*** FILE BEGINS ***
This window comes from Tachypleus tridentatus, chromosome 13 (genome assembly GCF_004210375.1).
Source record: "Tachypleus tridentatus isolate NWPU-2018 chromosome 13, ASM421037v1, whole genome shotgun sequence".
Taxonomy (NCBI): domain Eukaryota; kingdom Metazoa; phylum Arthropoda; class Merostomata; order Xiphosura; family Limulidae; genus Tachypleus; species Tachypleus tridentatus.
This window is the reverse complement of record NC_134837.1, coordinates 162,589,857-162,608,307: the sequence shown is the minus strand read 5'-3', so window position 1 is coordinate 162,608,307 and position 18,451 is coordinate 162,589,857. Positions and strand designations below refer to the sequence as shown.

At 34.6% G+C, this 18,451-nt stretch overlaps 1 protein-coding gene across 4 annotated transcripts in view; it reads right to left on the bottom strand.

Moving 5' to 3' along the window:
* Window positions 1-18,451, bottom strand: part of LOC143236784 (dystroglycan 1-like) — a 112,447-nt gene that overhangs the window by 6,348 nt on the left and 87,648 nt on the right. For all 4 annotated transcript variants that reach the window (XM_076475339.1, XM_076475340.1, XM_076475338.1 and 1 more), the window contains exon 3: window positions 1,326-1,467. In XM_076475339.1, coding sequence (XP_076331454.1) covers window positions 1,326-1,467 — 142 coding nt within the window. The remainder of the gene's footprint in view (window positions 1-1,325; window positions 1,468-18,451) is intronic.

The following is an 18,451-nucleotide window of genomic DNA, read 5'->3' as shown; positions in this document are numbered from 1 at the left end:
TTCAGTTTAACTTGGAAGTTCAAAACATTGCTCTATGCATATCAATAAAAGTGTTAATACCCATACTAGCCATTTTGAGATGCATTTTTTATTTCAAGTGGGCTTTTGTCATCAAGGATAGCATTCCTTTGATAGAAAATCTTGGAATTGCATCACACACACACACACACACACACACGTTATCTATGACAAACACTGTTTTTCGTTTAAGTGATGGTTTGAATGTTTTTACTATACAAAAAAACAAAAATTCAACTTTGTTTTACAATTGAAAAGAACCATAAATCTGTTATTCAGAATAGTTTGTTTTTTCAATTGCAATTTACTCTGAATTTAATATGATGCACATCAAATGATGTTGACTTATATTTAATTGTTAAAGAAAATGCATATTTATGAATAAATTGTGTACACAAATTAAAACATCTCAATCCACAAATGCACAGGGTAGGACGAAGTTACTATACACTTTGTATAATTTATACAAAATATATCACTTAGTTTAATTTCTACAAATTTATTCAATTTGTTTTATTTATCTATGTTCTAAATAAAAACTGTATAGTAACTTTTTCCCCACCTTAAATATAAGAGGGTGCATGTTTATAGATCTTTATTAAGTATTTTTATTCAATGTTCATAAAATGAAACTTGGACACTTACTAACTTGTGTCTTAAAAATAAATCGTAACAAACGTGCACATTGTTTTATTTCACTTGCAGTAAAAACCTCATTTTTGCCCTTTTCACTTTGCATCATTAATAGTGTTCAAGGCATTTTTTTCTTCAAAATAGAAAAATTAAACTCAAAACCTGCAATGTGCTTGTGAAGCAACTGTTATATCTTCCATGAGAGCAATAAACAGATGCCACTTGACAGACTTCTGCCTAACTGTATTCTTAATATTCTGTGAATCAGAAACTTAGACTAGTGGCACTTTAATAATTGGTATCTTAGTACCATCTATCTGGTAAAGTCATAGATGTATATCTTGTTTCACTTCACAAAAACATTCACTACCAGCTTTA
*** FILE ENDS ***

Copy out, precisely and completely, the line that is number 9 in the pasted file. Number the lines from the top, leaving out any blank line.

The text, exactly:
TTCAGTTTAACTTGGAAGTTCAAAACATTGCTCTATGCATATCAATAAAAGTGTTAATACCCATACTAGCCATTTTGAGATGCATTTTTTATTTCAAGTGGGCTTTTGTCATCAAGGATAGCATTCCTTTGATAGAAAATCTTGGAATTGCATCACACACACACACACACACACACACGTTATCTATGACAAACACTGTTTTTCGTTTAAGTGATGGTTTGAATGTTTTTACTATACAAAAAAACAAAAATTCAACTTTGTTTTACAATTGAAAAGAACCATAAATCTGTTATTCAGAATAGTTTGTTTTTTCAATTGCAATTTACTCTGAATTTAATATGATGCACATCAAATGATGTTGACTTATATTTAATTGTTAAAGAAAATGCATATTTATGAATAAATTGTGTACACAAATTAAAACATCTCAATCCACAAATGCACAGGGTAGGACGAAGTTACTATACACTTTGTATAATTTATACAAAATATATCACTTAGTTTAATTTCTACAAATTTATTCAATTTGTTTTATTTATCTATGTTCTAAATAAAAACTGTATAGTAACTTTTTCCCCACCTTAAATATAAGAGGGTGCATGTTTATAGATCTTTATTAAGTATTTTTATTCAATGTTCATAAAATGAAACTTGGACACTTACTAACTTGTGTCTTAAAAATAAATCGTAACAAACGTGCACATTGTTTTATTTCACTTGCAGTAAAAACCTCATTTTTGCCCTTTTCACTTTGCATCATTAATAGTGTTCAAGGCATTTTTTTCTTCAAAATAGAAAAATTAAACTCAAAACCTGCAATGTGCTTGTGAAGCAACTGTTATATCTTCCATGAGAGCAATAAACAGATGCCACTTGACAGACTTCTGCCTAACTGTATTCTTAATATTCTGTGAATCAGAAACTTAGACTAGTGGCACTTTAATAATTGGTATCTTAGTACCATCTATCTGGTAAAGTCATAGATGTATATCTTGTTTCACTTCACAAAAACATTCACTACCAGCTTTA